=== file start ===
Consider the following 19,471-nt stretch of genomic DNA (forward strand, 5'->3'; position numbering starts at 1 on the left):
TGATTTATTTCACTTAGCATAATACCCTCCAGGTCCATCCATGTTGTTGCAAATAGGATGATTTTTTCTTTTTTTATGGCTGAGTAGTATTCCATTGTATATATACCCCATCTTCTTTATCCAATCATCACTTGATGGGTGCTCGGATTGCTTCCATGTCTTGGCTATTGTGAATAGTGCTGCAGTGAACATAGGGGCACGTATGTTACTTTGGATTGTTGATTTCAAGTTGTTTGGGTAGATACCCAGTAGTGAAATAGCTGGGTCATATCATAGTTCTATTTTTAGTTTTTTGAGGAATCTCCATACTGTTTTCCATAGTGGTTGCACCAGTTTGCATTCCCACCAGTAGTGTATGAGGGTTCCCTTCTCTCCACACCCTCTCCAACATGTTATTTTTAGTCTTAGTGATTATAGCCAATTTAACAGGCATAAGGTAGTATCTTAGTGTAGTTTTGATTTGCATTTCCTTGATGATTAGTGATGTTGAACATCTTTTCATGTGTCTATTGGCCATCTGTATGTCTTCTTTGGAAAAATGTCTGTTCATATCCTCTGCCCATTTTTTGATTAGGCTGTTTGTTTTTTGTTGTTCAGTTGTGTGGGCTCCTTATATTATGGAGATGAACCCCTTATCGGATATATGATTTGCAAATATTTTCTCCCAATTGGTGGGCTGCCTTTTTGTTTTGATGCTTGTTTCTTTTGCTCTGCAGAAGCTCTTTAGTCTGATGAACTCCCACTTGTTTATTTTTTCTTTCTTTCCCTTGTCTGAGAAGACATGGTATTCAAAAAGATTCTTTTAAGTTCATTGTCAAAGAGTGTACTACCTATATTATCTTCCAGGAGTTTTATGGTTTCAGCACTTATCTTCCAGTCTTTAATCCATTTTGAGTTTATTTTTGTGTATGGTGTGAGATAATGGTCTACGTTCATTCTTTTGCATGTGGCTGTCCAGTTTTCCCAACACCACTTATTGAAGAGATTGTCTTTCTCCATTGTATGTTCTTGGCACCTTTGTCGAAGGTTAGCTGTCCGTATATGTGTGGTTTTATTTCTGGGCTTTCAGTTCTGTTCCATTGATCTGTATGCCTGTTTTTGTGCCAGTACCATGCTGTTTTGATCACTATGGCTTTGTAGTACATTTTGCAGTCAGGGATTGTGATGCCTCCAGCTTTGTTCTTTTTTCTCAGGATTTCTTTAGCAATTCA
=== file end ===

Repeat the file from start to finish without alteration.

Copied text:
Consider the following 19,471-nt stretch of genomic DNA (forward strand, 5'->3'; position numbering starts at 1 on the left):
TGATTTATTTCACTTAGCATAATACCCTCCAGGTCCATCCATGTTGTTGCAAATAGGATGATTTTTTCTTTTTTTATGGCTGAGTAGTATTCCATTGTATATATACCCCATCTTCTTTATCCAATCATCACTTGATGGGTGCTCGGATTGCTTCCATGTCTTGGCTATTGTGAATAGTGCTGCAGTGAACATAGGGGCACGTATGTTACTTTGGATTGTTGATTTCAAGTTGTTTGGGTAGATACCCAGTAGTGAAATAGCTGGGTCATATCATAGTTCTATTTTTAGTTTTTTGAGGAATCTCCATACTGTTTTCCATAGTGGTTGCACCAGTTTGCATTCCCACCAGTAGTGTATGAGGGTTCCCTTCTCTCCACACCCTCTCCAACATGTTATTTTTAGTCTTAGTGATTATAGCCAATTTAACAGGCATAAGGTAGTATCTTAGTGTAGTTTTGATTTGCATTTCCTTGATGATTAGTGATGTTGAACATCTTTTCATGTGTCTATTGGCCATCTGTATGTCTTCTTTGGAAAAATGTCTGTTCATATCCTCTGCCCATTTTTTGATTAGGCTGTTTGTTTTTTGTTGTTCAGTTGTGTGGGCTCCTTATATTATGGAGATGAACCCCTTATCGGATATATGATTTGCAAATATTTTCTCCCAATTGGTGGGCTGCCTTTTTGTTTTGATGCTTGTTTCTTTTGCTCTGCAGAAGCTCTTTAGTCTGATGAACTCCCACTTGTTTATTTTTTCTTTCTTTCCCTTGTCTGAGAAGACATGGTATTCAAAAAGATTCTTTTAAGTTCATTGTCAAAGAGTGTACTACCTATATTATCTTCCAGGAGTTTTATGGTTTCAGCACTTATCTTCCAGTCTTTAATCCATTTTGAGTTTATTTTTGTGTATGGTGTGAGATAATGGTCTACGTTCATTCTTTTGCATGTGGCTGTCCAGTTTTCCCAACACCACTTATTGAAGAGATTGTCTTTCTCCATTGTATGTTCTTGGCACCTTTGTCGAAGGTTAGCTGTCCGTATATGTGTGGTTTTATTTCTGGGCTTTCAGTTCTGTTCCATTGATCTGTATGCCTGTTTTTGTGCCAGTACCATGCTGTTTTGATCACTATGGCTTTGTAGTACATTTTGCAGTCAGGGATTGTGATGCCTCCAGCTTTGTTCTTTTTTCTCAGGATTTCTTTAGCAATTCA